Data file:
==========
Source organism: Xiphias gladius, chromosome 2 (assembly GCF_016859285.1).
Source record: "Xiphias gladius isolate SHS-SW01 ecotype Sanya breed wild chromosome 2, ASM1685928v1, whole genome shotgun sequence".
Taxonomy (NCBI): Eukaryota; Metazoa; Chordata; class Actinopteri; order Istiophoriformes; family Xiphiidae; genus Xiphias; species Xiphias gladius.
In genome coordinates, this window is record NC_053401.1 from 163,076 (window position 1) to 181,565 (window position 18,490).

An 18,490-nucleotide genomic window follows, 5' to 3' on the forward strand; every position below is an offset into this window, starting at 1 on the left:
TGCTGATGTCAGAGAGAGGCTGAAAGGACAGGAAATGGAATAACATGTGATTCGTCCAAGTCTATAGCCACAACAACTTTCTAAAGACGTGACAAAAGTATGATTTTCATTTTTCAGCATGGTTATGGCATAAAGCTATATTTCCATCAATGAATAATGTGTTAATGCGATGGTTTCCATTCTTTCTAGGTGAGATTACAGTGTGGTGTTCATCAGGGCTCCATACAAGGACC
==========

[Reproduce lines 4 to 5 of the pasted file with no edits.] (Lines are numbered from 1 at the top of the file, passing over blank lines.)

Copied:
In genome coordinates, this window is record NC_053401.1 from 163,076 (window position 1) to 181,565 (window position 18,490).

An 18,490-nucleotide genomic window follows, 5' to 3' on the forward strand; every position below is an offset into this window, starting at 1 on the left: